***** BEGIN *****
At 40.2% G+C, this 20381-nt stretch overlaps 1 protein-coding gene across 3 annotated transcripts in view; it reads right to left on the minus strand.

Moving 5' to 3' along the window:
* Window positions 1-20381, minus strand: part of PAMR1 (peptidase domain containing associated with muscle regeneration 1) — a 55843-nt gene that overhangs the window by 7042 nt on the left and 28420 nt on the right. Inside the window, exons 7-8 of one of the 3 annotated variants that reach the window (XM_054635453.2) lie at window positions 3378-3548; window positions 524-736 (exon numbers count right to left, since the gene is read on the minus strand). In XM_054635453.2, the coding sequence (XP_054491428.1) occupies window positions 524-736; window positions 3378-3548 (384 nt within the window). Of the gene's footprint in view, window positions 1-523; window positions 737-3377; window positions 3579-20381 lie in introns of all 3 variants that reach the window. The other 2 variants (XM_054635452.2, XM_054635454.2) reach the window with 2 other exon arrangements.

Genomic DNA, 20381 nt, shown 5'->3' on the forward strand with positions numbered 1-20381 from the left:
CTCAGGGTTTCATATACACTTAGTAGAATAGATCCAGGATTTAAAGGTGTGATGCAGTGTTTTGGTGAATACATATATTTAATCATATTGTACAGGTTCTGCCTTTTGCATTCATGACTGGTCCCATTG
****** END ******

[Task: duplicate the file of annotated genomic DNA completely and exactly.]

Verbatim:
At 40.2% G+C, this 20381-nt stretch overlaps 1 protein-coding gene across 3 annotated transcripts in view; it reads right to left on the minus strand.

Moving 5' to 3' along the window:
* Window positions 1-20381, minus strand: part of PAMR1 (peptidase domain containing associated with muscle regeneration 1) — a 55843-nt gene that overhangs the window by 7042 nt on the left and 28420 nt on the right. Inside the window, exons 7-8 of one of the 3 annotated variants that reach the window (XM_054635453.2) lie at window positions 3378-3548; window positions 524-736 (exon numbers count right to left, since the gene is read on the minus strand). In XM_054635453.2, the coding sequence (XP_054491428.1) occupies window positions 524-736; window positions 3378-3548 (384 nt within the window). Of the gene's footprint in view, window positions 1-523; window positions 737-3377; window positions 3579-20381 lie in introns of all 3 variants that reach the window. The other 2 variants (XM_054635452.2, XM_054635454.2) reach the window with 2 other exon arrangements.

Genomic DNA, 20381 nt, shown 5'->3' on the forward strand with positions numbered 1-20381 from the left:
CTCAGGGTTTCATATACACTTAGTAGAATAGATCCAGGATTTAAAGGTGTGATGCAGTGTTTTGGTGAATACATATATTTAATCATATTGTACAGGTTCTGCCTTTTGCATTCATGACTGGTCCCATTG